McDonald’s might want to rethink this particular promotional strategy

The victims of the Cleveland kidnapping have — mercifully — been mostly kept from cameras and the public eye, and so in their absence, the country has fixated on the hero, Charles Ramsey:

The appropriateness of this fascination has been called into question, but whatever you think of the latent racism implicated by Ramsey’s transmogrification into meme sainthood, you have to admit he acted swiftly and decisively, did the right thing, made some cogent points on camera, and gave a solid interview.

In other words, spokesperson material.

So it didn’t take long before somebody tried to take advantage. The words “I’m eating my McDonald’s” were barely out of Ramsey’s mouth (:07 into the clip) before McDonald’s jumped in to take some credit:

Of course, there’s a downside to capitalizing on someone else’s fame. The LA Times is running a poll — “In this case, is McDonald’s behavior in bad taste?” — under the title “McDonald’s shamelessly exploits Cleveland rescue” that (after about 2,500 votes) unsurprisingly shows “in bad taste” ahead with 56% of the vote. And when you’re selling food, the last thing you want to be accused of is “bad taste” — OK, maybe second to last, after “food poisoning.”

On top of the public’s gut reaction (pun intended), there’s also “expert” opinion that says maybe this wasn’t the greatest idea:

Even as some applaud McDonald’s for reaching out to him, others are condemning the burger kingpin for its tweet. “I call it news-jacking,” says Chris Ann Goddard, president of the PR firm CGPR.  “They’re taking advantage of a situation to help their brand.”


“It opens up a can of worms,” says Ronn Torossian, CEO of 5W Public Relations. “I thought this was more fitting for a local restaurant chain than for a multibillion-dollar corporation.” [Editor’s note: ouch.]

The McDonald’s tweet is a perfect reflection of what’s happening to marketing in America, says Al Ries, chairman of the marketing strategy firm Ries & Ries. “The social-media folks all jump on something without asking: Is this a good idea?”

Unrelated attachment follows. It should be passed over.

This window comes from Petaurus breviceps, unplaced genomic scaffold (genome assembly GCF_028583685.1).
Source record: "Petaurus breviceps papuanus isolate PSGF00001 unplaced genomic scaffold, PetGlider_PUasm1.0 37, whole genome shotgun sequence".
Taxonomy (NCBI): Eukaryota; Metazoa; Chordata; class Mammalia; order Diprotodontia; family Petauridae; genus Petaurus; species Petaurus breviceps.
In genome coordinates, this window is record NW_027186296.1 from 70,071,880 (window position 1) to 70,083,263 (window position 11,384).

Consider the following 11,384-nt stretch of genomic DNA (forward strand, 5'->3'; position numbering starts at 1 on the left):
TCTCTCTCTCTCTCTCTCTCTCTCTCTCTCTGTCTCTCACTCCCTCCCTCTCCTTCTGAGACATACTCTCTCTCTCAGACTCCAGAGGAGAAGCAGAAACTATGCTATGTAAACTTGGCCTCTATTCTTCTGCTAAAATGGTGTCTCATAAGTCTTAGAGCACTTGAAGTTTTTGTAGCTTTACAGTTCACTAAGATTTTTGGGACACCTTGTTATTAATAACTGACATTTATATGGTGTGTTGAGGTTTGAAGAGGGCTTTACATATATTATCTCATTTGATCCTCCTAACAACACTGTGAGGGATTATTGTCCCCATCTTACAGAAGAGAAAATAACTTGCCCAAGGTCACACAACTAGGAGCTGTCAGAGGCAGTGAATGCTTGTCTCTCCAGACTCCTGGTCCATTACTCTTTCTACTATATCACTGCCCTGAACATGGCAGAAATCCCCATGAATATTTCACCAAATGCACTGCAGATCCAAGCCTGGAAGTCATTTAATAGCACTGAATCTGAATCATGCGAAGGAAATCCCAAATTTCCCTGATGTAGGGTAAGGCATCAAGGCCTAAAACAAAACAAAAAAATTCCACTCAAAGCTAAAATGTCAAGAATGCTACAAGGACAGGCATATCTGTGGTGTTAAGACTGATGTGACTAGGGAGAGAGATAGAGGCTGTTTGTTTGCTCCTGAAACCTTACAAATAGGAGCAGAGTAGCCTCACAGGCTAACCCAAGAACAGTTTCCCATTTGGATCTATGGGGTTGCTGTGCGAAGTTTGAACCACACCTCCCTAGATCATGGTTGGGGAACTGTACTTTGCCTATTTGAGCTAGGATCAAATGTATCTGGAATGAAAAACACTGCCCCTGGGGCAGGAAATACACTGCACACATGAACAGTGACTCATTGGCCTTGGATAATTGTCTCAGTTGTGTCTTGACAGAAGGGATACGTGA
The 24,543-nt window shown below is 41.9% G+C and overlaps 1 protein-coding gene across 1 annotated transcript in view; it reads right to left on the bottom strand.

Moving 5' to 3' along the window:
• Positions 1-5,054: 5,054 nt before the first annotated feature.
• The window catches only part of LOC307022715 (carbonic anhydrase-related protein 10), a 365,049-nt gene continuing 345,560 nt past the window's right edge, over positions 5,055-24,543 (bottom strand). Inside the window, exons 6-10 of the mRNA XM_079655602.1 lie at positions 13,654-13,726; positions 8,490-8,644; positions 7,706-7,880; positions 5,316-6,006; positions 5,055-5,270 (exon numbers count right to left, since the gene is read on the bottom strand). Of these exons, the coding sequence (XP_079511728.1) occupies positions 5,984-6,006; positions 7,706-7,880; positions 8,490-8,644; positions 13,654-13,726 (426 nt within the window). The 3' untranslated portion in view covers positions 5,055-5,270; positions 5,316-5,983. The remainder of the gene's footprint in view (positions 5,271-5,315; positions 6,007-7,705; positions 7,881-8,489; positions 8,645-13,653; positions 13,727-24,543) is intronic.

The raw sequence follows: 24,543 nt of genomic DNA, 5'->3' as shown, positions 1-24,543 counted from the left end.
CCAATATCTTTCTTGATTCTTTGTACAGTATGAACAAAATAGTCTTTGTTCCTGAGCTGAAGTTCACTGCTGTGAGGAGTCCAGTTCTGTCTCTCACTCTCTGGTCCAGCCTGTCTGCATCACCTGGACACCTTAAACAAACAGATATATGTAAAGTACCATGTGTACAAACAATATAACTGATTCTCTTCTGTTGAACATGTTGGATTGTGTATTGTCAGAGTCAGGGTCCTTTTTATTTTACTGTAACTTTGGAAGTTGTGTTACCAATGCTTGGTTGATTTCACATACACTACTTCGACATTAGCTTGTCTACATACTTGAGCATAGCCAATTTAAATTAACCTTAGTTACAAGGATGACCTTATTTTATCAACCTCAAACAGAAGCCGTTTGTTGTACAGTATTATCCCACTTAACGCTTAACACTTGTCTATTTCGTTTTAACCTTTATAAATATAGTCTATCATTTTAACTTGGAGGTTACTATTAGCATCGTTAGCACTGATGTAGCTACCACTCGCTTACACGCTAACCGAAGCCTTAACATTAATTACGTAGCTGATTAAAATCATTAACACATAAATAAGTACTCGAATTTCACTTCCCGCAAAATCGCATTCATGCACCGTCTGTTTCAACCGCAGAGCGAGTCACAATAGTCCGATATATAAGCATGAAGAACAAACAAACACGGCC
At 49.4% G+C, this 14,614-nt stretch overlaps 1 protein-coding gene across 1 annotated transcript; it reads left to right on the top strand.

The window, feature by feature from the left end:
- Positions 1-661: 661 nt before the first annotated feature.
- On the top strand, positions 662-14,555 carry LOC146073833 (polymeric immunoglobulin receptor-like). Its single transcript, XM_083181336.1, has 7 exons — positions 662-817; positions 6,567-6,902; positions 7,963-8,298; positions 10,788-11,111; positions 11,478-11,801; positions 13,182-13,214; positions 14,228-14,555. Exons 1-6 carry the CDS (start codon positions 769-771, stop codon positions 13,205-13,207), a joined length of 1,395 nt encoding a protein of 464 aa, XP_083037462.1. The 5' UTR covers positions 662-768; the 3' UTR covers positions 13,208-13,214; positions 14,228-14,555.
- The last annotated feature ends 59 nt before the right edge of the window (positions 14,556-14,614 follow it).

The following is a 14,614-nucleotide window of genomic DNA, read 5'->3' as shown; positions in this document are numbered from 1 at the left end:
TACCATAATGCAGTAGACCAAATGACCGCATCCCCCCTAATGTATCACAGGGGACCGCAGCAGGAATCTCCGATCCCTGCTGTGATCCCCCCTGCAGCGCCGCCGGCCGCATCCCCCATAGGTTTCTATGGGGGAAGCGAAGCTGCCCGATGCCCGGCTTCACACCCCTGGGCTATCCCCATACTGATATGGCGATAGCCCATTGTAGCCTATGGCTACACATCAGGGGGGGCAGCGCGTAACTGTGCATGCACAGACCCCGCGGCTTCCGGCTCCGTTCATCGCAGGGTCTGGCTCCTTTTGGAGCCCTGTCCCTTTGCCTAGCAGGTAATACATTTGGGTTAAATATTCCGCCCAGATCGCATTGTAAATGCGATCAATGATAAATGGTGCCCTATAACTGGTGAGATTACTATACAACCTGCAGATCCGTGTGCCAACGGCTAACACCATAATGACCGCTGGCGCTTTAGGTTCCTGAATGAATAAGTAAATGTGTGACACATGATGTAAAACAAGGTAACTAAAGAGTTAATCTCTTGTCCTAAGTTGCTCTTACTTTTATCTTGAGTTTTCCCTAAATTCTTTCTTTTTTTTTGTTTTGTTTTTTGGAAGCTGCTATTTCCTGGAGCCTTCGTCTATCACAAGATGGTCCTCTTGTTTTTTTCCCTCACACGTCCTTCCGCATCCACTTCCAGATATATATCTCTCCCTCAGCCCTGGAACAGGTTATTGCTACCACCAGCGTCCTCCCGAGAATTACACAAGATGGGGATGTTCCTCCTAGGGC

And in retrospect, the company might have been better off first asking “Is this a good idea?” Sure, Ramsey may have been munching on a Big Mac while preparing to become a hero, but it’s usually good practice to get the full story first. Especially when the full story turns out to be riddled with your brand in less-than-flattering ways. I now turn to CNN for some news (weird, I know):

Some neighbors of Ariel Castro have second-guessed themselves, asking if they could have prevented the horrors had they noticed details that now seem out of place.

For example, neighbor Daniel Marti — who has described Castro as an “outgoing person, very nice guy” — asked why he didn’t question why the single man frequently carried bags full of McDonald’s food into the house where he appeared to live alone, or why he frequently steered conversation away from it.

In other words — aside from cake on their kidnapping “anniversaries” — the only thing we definitively know these girls ate over the past decade was McDonald’s passed through a hole in a door. On second thought, maybe this isn’t a story any company should want to be associated with… Then again, McDonald’s doesn’t seem to have a real problem being associated with confinement, so who really knows what’s going on upstairs.

But before you conclude, as did the LA Times, that McDonald’s can take absolutely no credit for this rescue —

McDonald’s played no role in the rescue other than being the low-cost, high-calorie food that Ramsey happened to be eating at the time of the occurrence.

That made it as relevant to things as the maker of the shoes he was wearing or the person who cuts his hair.

— and that inserting itself into the story was therefore entirely unjustified, it’s worth noting that even that criticism is something less than the whole story:

Berry told police that Castro forgot to lock what she called the ‘big inside door’ at the property in Seymour Avenue.

She said he had left the house to walk to a nearby McDonalds to buy food for the four captives.

And that’s where they found him, playing happy paying customer:

One of the cops saw Knight through the crack of a door — and she jumped into his arms, saying, “You saved me!”

DeJesus emerged from another room, and they were led from the house by the cop, who began to cry, NBC said.

Castro was soon arrested at a nearby McDonald’s with one of his brothers.

So even if it’s not quite “Hamburglar breaks through locked door, discovers three kidnapped girls inside”, you can’t say McDonald’s played no role.

Thank you, Ronald. I guess.


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